The Daily Mirror and Daily Express are the only two national newspapers not to have identified British journalist John Cantlie who is being held hostage by the Islamic State.
Press Gazette understands the Foreign and Commonwealth Office issued initial guidance asking editors not to report the story when a video emerged on Youtube yesterday showing Cantlie reading a statement. This was while it established the facts behind the video and consulted with Cantlie's family and it has not yet issued any further guidance.
According to Mirror editor-in-chief Lloyd Embley, Cantlie's family made an "impassioned plea" for him not to be identified.
Initially, the national press did not name him, with Reuters and The Guardian among the first to do so.
Mail Online, among others, said it had chosen not to name the hostage or use photographs of him.
But the website has identified him this morning, as do all other publications – aside from the Mirror and the Express.
Embley tweeted shortly after the emergence of the video that “As things stand, Mirror will not be naming latest Brit in ISIS video following impassioned plea by family”.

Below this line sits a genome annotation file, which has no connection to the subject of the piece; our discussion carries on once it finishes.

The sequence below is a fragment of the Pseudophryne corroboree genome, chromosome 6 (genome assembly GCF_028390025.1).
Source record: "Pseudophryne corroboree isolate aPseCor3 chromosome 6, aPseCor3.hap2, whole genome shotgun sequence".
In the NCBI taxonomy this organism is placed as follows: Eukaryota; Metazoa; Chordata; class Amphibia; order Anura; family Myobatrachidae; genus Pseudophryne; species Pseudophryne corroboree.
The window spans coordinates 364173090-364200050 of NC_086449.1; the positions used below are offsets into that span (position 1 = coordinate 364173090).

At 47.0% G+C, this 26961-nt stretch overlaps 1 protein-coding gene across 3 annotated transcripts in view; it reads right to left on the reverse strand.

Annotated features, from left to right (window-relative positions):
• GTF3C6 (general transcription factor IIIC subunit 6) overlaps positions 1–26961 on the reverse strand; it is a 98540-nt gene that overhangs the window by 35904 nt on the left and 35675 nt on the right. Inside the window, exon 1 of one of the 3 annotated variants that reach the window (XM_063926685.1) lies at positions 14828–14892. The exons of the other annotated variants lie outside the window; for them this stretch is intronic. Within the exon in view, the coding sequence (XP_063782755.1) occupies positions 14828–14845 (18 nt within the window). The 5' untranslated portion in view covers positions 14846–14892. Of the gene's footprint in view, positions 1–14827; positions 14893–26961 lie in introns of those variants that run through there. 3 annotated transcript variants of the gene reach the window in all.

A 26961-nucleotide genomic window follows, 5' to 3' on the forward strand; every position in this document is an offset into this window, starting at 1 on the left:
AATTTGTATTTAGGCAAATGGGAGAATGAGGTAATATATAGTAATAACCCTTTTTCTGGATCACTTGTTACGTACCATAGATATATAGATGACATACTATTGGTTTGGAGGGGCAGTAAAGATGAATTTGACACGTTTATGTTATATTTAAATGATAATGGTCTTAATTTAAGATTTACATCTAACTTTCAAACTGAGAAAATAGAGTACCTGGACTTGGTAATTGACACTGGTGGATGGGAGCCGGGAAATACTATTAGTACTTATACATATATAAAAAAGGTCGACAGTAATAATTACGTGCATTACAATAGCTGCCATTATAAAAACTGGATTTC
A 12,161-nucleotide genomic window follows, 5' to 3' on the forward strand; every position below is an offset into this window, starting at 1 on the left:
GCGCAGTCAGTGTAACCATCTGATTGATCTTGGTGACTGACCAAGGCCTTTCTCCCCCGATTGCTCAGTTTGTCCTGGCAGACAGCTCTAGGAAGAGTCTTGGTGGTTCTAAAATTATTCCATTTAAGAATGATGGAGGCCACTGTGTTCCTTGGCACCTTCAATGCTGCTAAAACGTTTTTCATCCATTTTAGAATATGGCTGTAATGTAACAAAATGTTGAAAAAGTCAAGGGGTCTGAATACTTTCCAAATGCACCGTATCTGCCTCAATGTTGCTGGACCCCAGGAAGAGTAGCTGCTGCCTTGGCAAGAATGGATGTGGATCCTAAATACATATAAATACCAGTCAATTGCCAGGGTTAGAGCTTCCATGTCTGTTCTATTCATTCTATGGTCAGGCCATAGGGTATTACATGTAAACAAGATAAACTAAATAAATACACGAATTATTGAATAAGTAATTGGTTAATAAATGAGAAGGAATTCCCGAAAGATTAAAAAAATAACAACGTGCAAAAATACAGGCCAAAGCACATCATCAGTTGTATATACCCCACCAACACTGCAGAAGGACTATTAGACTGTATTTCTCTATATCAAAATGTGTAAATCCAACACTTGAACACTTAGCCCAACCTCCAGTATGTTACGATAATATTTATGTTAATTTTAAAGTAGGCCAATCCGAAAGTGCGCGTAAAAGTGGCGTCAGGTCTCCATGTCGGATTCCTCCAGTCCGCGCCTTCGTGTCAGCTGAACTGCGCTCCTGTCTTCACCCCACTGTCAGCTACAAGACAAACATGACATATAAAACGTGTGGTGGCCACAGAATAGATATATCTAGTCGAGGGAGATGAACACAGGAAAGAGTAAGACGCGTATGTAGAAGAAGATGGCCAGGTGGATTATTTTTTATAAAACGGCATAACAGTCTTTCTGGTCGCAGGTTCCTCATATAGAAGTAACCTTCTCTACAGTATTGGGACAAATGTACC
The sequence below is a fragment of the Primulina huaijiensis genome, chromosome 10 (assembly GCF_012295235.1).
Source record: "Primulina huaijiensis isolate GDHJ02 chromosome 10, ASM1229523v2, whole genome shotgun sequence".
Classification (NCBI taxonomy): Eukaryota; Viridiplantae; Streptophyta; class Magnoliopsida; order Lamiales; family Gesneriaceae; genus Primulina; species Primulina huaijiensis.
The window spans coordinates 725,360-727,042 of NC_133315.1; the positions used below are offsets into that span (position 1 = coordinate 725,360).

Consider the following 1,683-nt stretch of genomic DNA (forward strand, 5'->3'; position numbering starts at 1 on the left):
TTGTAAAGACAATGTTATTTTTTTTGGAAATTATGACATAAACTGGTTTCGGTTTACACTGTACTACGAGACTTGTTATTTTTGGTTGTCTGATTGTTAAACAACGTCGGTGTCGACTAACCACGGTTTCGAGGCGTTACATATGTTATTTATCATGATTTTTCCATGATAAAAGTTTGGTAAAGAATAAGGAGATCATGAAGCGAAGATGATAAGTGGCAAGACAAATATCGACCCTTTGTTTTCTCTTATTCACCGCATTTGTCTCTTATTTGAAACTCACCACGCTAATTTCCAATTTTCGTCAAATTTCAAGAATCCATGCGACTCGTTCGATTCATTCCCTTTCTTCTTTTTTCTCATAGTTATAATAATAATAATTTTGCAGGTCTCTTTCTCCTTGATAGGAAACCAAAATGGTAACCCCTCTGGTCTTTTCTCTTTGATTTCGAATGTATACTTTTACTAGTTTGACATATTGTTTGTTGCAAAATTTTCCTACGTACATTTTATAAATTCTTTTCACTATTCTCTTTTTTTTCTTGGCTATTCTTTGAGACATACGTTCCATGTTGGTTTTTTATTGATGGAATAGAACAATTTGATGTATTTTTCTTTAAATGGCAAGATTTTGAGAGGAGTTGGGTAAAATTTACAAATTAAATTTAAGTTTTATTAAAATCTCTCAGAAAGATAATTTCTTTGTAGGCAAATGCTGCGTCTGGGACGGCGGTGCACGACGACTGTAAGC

As it emerged that the majority of other news publications were naming Cantlie, including Press Association, Embley said: “Maybe it's pointless but we are still abiding by family wishes and not naming or picturing (without pixelation) the latest Brit hostage.”
Richard Spencer, the Telegraph's Middle East correspondent, described Cantlie as a "brave photographer and writer".
He said: "He worked freelance, offering his services to major British newspapers, including The Sunday Telegraph, for whom he recorded an attack by Assad regime tanks on the rebel-held town of Saraqeb in March 2012.
"He had been smuggled into the town by rebels of the Free Syrian Army, before the rise of the jihadis who eventually took control of parts of the country, and watched as it was retaken by the army. It was accompanied by a dramatic picture looking down the barrel of a Russian-built T72 tank.
"It was not far from Saraqeb, outside the town of Binnish, that he was seized in November 2012, when the car he and James Foley were travelling in back to the Syrian border was stopped.
"For a while, friends investigating his disappearance believed he had been killed. That fear was lifted after fellow hostages were released earlier this year."
Most broadcasters and news websites have also named Cantlie.